On March 28, 2015, the Department of State (“State”) issued a proposed rule to update various procedural aspects of the agency’s suspension and debarment actions. The proposed rule appears intended to streamline the suspension and debarment process and reinforce the independence of the agency’s suspension and debarment official (“SDO”). Yet despite these laudable aims, the proposed rule raises substantial questions about the scope and implementation of the contemplated changes.
The proposed rule would amend the debarment-related portion of the Department of State Acquisition Regulation (“DOSAR”), State’s agency-specific procurement regulations. While many of the proposed changes are technical or administrative in nature, two are worthy of particular mention.
A. Replacing Fact-Finding Panel with Individual Fact-Finder
First, under the proposed rule, fact-finding in suspension or debarment cases would be conducted by an individual “fact-finding official,” rather than by the three-person panel required under existing rules. According to State, this change would have the benefit of “simplifying the fact-finding process” but would not impact the nature or amount of process afforded to parties subject to suspension and debarment proceedings.
Standing alone, the proposal to replace a panel with a designated fact-finding official seems reasonable, especially if doing so would increase the efficiency of fact-finding efforts. Yet the proposed rule offers no criteria or standards for the selection of the fact-finding official, instead stating only that the fact-finding official would be “the individual designated by the debarring official to conduct additional proceedings as necessary concerning disputed material facts.” This absence of any guidelines is particularly striking when compared to the existing rule, which specifically provides that the fact-finding panel is to be comprised of “one representative each from the Office of the Legal Adviser, the contracting activity, and the requirements office,” with the representative from the Office of the Legal Adviser serving as the panel chairperson. At bottom, even though State’s decision to concentrate fact-finding authority in the hands of a single individual may be defensible, the absence of any standards or guidelines for the selection of that individual is potentially troubling.
B. Ensuring Independence of SDO Decisionmaking
A second proposed change to the DOSAR is the elimination of certain requirements to consult with State’s Office of the Inspector General (“OIG”) during the course of investigating and referring matters for potential debarment action. State’s existing rules provide that if a matter involving fraud or criminal activity is referred to OIG, then:
The Office of the Inspector General shall investigate the matter, as appropriate, and provide a copy of its investigation report to the Procurement Executive for consideration of debarment action, if and when appropriate. The contracting officer shall provide to the Procurement Executive and the Office of the Inspector General a copy of his or her intended actions in response to the office of the Inspector General report.
In recent years, such close involvement of the OIG in debarment matters has led to concerns about a lack of independence between SDOs and agency officials responsible for acquisition and investigative functions. In the 2013 National Defense Authorization Act (“NDAA”), Congress enacted legislation that specifically provided that the SDOs for certain agencies, including State, “may not report to or be subject to the supervision of [that agency’s] acquisition office or Inspector General.” And several recent court cases challenging suspension and debarments have argued—in some cases with great success—about the inappropriateness of exclusion actions that revealed the involvement of acquisition or investigative officials.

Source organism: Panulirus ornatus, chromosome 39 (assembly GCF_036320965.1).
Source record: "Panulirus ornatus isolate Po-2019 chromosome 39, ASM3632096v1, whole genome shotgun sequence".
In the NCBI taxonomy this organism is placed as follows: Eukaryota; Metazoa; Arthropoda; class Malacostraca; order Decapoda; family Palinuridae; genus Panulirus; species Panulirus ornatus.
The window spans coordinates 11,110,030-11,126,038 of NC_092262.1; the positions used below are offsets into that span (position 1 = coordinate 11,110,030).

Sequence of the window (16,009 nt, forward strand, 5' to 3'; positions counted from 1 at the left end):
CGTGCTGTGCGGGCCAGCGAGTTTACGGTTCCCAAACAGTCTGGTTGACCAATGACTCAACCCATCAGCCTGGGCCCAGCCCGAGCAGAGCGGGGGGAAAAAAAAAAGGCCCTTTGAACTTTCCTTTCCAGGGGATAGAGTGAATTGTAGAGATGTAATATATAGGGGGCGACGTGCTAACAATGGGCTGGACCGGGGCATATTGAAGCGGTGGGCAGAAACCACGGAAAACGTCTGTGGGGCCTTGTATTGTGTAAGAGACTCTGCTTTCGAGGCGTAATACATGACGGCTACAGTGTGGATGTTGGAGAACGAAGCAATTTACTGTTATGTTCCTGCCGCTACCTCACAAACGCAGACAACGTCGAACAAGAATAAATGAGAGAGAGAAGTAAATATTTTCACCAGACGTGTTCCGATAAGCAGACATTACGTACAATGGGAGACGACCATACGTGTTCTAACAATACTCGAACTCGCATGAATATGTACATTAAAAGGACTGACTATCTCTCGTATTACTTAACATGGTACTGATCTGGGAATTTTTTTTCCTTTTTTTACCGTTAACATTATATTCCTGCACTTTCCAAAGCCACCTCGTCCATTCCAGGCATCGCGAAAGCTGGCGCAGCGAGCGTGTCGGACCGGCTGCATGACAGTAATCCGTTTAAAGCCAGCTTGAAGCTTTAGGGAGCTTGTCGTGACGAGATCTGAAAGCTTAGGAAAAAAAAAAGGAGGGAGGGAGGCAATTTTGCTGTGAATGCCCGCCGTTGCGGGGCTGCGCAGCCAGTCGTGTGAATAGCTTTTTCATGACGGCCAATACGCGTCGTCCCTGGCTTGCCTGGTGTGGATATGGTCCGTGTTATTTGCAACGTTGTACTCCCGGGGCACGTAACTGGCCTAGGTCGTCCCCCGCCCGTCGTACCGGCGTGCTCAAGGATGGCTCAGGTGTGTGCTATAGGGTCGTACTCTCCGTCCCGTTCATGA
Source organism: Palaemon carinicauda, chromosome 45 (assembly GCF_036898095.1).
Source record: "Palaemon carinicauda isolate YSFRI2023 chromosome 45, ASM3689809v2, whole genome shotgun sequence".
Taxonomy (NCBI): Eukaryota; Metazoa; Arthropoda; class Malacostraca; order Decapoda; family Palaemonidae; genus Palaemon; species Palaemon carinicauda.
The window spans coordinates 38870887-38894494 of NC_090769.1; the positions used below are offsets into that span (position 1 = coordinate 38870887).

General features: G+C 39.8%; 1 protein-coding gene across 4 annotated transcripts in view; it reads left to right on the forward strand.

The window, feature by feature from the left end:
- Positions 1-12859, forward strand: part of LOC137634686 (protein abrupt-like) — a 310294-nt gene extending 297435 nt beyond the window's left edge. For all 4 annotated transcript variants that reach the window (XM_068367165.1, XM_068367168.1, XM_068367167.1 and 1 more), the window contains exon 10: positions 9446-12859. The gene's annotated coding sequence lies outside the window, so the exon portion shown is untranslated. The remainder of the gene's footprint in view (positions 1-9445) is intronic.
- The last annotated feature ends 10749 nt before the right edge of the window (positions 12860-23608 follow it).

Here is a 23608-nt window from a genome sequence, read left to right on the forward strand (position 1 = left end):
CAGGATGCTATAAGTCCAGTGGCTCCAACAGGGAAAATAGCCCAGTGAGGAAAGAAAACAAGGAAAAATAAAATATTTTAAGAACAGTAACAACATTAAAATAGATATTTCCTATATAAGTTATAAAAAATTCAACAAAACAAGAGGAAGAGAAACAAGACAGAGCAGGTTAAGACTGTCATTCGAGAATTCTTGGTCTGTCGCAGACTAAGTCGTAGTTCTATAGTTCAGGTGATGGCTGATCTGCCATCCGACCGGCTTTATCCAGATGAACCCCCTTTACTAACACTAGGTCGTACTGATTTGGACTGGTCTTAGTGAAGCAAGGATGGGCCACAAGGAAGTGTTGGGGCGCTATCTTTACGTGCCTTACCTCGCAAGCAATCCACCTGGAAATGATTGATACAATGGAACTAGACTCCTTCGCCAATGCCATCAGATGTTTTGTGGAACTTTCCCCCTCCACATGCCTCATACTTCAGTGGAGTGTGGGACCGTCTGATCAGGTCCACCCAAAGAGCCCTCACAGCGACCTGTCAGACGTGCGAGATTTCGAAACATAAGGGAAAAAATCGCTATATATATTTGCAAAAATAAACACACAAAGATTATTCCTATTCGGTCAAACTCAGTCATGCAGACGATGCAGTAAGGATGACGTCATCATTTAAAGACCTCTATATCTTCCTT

State may have taken note of this trend, as the proposed rule eliminates the requirement to consult with the OIG when investigating and referring matters for possible debarment action. Although the OIG may provide valuable investigative support, this rule change appears intended to ensure the independence of the SDO when making actual exclusion decisions, and is likely to be welcomed by those in the contracting community.
Curiously, however, this change fixes only one-half of the problem, as State continues to designate its Procurement Executive as the agency’s SDO even though the 2013 NDAA specifically forbade the State SDO from reporting or being subject to the agency’s acquisition office. Other agencies subject to this same provision have taken steps to ensure that their SDOs are not also responsible for procurement activities. For example, USAID formerly designated the director of its Office of Acquisition and Assistance to serve as SDO, but after this arrangement was challenged in federal court, the agency moved the SDO to a different office—and terminated a suspension in order “[t]o ensure compliance with the National Defense Authorization Act of 2013.” This recent precedent makes State’s decision to continue to have its Procurement Executive serve as the SDO all the more remarkable.
In sum, although State’s proposed rule appears well-intentioned, it leaves unaddressed important questions about the scope and implementation of its procedural changes. Contractors doing business with the Department of State would be wise to continue to monitor these changes, especially given the increasingly complex regulatory environment and the growing reliance on suspension and debarment actions. Obviously, no contractor plans to find itself in the midst of a responsibility inquiry, but it is crucial to ensure that contractor rights are adequately protected in the event that this does occur.